There is another mysterious British children's book I loved as a child. It was called, in Russian, The Adventures of Muffin, and was a collection of short stories about anthropomorphic animals. It also had activities, such as join-the-dots, paper figures, find five errors, and a board game called “Carrots” which was a simplified version of Monopoly and which we loved even when we were quite grown up (we didn't know about Monopoly then). The reason it was called “Carrots” was that the eponymous protagonist was a donkey who loved carrots. Or actually, he was a mule. I just realised it recently: all characters' names were alliterations: Muffin the Mule, Sally the Seal, Oswald the Ostrich, Peter the Puppy, Willy the Worm. In the Russian translation the names did not alliterate, but since we didn't know they were supposed to, we didn't care.
Just like The little ruggamuffin, Muffin's Adventures was not mentioned in any British sources, not even in Margery Fisher's Intent Upon Reading, which at that time was the most comprehensive study. I didn't ask anyone in the UK, because it was obviously one of those books that for inexplicable reasons get famous and popular outside their own culture.In Russia, it was known as one of the most popular children's books in England, and its author, Ann Hogarth, as one of the most important English children's writers.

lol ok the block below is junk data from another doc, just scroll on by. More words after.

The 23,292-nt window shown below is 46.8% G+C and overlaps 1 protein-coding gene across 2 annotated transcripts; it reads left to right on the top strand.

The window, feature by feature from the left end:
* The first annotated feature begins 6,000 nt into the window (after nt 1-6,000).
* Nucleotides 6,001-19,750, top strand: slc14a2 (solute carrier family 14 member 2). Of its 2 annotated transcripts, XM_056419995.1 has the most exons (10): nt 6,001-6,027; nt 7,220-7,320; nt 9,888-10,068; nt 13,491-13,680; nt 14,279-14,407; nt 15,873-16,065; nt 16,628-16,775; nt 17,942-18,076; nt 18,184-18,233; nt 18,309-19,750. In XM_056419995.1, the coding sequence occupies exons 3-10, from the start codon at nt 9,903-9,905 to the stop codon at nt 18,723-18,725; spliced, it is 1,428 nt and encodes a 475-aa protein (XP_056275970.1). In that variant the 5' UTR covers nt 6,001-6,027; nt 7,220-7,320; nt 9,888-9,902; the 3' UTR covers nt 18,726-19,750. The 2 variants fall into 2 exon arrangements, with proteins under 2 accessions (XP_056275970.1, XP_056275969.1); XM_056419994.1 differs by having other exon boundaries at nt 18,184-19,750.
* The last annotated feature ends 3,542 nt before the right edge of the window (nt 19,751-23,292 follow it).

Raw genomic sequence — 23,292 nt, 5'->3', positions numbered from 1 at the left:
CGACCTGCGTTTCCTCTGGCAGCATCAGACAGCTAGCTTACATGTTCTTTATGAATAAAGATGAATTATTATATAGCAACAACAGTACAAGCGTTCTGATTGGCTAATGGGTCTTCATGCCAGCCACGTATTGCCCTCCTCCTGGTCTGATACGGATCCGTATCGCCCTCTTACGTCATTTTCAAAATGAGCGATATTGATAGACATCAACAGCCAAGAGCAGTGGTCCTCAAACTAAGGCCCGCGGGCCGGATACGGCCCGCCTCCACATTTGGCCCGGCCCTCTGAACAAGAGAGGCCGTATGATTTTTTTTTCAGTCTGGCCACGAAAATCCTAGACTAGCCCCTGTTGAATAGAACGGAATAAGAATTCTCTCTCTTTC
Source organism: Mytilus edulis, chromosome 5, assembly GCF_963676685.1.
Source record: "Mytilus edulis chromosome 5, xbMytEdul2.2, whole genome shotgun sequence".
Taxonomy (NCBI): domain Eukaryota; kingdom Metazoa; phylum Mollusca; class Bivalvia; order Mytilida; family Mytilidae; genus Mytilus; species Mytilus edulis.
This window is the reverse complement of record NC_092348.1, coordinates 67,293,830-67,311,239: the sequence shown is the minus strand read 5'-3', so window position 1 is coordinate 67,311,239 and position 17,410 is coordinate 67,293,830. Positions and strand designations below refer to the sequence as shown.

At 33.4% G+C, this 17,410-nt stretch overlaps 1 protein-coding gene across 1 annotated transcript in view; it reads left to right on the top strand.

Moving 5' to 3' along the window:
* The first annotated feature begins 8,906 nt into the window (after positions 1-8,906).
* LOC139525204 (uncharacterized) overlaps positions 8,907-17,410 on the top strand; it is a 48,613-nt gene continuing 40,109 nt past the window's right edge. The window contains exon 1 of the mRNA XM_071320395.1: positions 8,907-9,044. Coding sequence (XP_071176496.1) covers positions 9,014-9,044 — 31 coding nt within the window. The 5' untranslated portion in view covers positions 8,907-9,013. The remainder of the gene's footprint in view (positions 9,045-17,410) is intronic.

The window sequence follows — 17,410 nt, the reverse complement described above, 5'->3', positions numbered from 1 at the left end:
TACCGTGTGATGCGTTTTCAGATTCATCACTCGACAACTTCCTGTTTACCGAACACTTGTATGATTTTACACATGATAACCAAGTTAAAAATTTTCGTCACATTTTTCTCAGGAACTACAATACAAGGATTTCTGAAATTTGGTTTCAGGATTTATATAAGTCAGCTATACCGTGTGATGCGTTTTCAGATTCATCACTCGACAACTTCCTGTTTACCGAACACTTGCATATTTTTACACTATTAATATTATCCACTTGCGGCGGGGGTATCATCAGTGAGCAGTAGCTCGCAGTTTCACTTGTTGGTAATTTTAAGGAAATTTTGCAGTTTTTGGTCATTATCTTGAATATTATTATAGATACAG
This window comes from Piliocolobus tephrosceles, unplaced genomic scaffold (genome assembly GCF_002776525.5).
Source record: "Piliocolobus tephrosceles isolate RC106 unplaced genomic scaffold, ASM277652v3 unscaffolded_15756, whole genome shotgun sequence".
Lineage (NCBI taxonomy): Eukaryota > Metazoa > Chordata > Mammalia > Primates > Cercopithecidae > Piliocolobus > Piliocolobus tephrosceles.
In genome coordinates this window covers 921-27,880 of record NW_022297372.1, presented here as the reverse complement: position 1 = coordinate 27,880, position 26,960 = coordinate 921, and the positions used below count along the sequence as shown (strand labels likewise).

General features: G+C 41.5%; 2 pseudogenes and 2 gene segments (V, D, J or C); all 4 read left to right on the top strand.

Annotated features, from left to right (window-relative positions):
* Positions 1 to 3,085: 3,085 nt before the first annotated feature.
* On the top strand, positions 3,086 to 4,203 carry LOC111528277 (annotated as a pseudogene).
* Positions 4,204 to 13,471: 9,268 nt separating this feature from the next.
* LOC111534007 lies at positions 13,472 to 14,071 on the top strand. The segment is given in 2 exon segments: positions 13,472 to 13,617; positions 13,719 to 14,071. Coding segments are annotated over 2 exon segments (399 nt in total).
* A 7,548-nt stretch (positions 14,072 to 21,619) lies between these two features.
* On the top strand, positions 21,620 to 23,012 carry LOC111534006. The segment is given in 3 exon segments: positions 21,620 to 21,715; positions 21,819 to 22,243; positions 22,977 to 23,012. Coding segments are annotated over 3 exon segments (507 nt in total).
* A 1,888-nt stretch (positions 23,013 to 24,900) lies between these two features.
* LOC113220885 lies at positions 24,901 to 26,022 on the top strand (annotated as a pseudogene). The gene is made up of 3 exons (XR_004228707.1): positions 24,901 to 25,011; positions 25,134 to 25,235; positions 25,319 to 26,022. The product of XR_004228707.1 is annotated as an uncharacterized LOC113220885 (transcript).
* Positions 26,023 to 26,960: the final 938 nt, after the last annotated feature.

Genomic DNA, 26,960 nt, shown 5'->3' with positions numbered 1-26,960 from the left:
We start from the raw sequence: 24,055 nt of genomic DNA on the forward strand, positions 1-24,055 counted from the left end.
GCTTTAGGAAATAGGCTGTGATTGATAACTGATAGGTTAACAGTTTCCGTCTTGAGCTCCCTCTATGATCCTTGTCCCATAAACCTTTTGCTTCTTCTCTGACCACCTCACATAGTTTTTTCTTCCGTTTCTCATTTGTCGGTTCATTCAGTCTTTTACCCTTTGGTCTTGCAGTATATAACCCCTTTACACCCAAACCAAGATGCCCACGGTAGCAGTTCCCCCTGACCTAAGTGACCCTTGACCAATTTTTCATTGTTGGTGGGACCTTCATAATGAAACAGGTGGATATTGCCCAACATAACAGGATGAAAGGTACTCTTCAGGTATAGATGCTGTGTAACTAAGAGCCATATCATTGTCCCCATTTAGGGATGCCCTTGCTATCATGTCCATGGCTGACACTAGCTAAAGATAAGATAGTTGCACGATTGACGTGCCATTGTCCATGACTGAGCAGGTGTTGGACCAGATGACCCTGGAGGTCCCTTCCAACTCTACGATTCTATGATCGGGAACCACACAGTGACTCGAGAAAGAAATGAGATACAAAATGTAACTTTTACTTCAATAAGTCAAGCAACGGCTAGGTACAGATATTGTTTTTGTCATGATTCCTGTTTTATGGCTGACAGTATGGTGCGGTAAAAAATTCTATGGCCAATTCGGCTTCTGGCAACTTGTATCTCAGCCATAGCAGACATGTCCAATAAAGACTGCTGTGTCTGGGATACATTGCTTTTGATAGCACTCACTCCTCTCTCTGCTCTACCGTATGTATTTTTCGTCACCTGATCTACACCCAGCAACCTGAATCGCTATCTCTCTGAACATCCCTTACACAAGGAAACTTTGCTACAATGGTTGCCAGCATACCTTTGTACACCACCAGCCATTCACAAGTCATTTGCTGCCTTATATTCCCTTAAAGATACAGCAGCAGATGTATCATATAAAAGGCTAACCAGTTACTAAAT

When I was in Edinburgh many years ago and had some spare time, I visited the Museum of Childhood, and there, among other toys, was Muffin the Mule. He was a puppet and came from a television show. The book was obviously a sidekick.
I asked Morag sometime ago whether she was familiar with Muffin, and she immediately started singing the Muffin tune.
There are dozens of Muffin fan pages and YouTube clips.